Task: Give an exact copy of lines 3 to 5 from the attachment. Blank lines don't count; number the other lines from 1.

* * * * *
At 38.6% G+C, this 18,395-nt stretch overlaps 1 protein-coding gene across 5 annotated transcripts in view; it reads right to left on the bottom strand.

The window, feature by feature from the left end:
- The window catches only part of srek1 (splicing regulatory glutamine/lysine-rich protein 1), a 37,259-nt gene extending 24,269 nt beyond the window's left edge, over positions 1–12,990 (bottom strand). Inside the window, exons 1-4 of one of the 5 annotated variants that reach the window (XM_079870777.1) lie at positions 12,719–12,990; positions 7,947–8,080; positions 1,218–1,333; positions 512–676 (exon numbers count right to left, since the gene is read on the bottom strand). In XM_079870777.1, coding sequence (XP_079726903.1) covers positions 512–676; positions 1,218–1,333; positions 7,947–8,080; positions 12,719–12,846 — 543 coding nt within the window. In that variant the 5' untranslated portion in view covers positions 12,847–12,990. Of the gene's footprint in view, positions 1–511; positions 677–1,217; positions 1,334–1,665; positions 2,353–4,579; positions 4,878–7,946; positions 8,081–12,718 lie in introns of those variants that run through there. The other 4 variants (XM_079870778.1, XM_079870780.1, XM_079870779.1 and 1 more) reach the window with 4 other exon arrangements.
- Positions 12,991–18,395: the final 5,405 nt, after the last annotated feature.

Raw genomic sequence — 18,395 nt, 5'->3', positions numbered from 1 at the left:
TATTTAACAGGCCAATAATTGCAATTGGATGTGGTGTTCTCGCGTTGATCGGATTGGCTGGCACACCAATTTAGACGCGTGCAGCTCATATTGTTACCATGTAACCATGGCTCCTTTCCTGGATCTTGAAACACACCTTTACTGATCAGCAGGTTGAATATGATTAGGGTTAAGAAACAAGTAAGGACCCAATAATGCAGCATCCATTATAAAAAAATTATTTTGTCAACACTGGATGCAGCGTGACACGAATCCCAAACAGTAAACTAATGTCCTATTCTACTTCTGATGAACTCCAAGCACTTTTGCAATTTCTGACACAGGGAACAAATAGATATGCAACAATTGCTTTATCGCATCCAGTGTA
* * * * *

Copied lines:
- The window catches only part of srek1 (splicing regulatory glutamine/lysine-rich protein 1), a 37,259-nt gene extending 24,269 nt beyond the window's left edge, over positions 1–12,990 (bottom strand). Inside the window, exons 1-4 of one of the 5 annotated variants that reach the window (XM_079870777.1) lie at positions 12,719–12,990; positions 7,947–8,080; positions 1,218–1,333; positions 512–676 (exon numbers count right to left, since the gene is read on the bottom strand). In XM_079870777.1, coding sequence (XP_079726903.1) covers positions 512–676; positions 1,218–1,333; positions 7,947–8,080; positions 12,719–12,846 — 543 coding nt within the window. In that variant the 5' untranslated portion in view covers positions 12,847–12,990. Of the gene's footprint in view, positions 1–511; positions 677–1,217; positions 1,334–1,665; positions 2,353–4,579; positions 4,878–7,946; positions 8,081–12,718 lie in introns of those variants that run through there. The other 4 variants (XM_079870778.1, XM_079870780.1, XM_079870779.1 and 1 more) reach the window with 4 other exon arrangements.
- Positions 12,991–18,395: the final 5,405 nt, after the last annotated feature.

Raw genomic sequence — 18,395 nt, 5'->3', positions numbered from 1 at the left: